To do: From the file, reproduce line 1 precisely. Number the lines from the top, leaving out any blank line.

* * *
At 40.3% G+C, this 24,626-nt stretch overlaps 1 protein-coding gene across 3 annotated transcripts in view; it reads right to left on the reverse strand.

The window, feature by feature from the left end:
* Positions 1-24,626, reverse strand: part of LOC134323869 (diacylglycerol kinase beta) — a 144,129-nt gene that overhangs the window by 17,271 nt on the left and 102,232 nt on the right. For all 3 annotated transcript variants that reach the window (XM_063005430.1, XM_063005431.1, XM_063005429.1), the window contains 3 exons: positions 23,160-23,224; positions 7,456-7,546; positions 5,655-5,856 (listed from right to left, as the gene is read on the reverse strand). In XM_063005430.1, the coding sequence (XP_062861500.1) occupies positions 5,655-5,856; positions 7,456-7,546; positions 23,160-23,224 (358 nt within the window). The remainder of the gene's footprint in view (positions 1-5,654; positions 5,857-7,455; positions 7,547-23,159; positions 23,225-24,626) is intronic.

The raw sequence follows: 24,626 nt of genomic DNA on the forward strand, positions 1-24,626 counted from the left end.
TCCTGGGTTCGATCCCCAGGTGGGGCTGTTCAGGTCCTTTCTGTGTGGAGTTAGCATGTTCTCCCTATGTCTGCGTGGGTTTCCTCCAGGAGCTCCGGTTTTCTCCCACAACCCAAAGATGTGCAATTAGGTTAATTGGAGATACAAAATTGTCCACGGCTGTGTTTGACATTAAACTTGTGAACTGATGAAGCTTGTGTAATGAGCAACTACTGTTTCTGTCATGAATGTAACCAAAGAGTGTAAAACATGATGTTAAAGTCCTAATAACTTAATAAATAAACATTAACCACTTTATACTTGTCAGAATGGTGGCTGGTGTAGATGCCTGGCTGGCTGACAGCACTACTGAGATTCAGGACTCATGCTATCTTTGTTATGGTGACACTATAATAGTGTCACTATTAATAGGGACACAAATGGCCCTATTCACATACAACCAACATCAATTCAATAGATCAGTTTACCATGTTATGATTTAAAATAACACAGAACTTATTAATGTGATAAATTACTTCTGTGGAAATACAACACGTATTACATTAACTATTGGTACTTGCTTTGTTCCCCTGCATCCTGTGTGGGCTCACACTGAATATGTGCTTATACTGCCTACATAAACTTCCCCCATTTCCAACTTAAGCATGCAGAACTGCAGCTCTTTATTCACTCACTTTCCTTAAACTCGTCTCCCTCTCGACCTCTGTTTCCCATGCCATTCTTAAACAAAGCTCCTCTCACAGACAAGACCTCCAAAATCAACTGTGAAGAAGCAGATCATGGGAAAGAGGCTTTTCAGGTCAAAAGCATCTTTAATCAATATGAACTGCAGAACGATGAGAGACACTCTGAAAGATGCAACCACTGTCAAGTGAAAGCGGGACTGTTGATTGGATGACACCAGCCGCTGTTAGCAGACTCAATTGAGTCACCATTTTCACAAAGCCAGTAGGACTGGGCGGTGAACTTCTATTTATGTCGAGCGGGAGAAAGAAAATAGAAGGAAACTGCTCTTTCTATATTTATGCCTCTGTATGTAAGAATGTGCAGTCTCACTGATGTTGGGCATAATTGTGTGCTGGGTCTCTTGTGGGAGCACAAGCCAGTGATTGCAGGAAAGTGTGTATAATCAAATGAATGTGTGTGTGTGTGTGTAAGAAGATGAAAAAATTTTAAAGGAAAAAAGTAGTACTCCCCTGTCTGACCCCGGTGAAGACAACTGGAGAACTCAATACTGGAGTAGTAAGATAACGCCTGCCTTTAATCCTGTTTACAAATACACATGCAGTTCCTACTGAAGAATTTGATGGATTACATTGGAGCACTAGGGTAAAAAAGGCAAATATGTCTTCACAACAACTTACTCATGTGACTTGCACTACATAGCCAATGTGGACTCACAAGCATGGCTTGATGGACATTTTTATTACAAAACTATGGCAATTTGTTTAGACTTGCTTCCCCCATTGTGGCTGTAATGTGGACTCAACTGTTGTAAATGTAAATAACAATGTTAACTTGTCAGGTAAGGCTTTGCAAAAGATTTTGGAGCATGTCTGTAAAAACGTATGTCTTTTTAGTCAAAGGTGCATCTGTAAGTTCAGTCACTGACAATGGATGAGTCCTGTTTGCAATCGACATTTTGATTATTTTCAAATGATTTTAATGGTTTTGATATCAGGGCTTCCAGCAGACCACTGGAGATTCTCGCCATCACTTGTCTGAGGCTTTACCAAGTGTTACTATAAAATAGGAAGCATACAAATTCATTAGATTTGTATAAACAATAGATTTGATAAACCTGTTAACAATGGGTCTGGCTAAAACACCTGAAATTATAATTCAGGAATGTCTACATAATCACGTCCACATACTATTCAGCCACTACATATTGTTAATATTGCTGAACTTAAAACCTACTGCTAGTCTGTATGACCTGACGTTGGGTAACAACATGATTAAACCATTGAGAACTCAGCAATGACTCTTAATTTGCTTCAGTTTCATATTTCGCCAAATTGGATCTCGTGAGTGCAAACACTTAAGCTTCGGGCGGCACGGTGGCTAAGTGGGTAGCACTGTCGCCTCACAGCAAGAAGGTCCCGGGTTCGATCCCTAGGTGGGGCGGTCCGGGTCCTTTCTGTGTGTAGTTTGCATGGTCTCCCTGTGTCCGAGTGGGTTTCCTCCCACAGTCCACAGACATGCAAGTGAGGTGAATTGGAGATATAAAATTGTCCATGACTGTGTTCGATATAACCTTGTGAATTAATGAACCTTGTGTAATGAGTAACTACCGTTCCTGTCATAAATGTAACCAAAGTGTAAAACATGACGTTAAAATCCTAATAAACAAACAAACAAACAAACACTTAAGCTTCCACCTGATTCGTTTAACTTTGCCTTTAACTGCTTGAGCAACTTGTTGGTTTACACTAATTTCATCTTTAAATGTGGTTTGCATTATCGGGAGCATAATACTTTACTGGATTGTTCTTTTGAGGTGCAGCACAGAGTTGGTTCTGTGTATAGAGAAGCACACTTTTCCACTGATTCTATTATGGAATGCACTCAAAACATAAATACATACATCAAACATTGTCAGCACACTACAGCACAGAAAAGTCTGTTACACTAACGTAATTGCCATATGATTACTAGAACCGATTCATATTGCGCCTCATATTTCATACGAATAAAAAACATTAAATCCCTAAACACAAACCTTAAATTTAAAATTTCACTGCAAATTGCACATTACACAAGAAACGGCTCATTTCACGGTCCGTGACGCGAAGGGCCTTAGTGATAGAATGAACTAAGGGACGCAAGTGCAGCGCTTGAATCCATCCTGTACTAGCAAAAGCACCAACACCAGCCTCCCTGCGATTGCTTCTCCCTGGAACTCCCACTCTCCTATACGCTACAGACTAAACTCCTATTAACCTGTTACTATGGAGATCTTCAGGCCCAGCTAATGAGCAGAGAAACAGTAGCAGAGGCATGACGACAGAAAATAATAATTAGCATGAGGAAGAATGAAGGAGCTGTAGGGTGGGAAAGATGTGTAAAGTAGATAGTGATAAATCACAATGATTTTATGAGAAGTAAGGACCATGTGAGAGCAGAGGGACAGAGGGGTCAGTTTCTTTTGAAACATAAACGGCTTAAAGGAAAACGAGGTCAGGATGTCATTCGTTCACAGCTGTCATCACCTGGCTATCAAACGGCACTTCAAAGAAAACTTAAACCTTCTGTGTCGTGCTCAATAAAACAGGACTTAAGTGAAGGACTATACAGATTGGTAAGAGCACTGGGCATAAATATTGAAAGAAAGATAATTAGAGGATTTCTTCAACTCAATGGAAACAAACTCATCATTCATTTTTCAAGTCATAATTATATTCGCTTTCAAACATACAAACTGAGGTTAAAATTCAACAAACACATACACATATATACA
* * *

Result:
At 40.3% G+C, this 24,626-nt stretch overlaps 1 protein-coding gene across 3 annotated transcripts in view; it reads right to left on the reverse strand.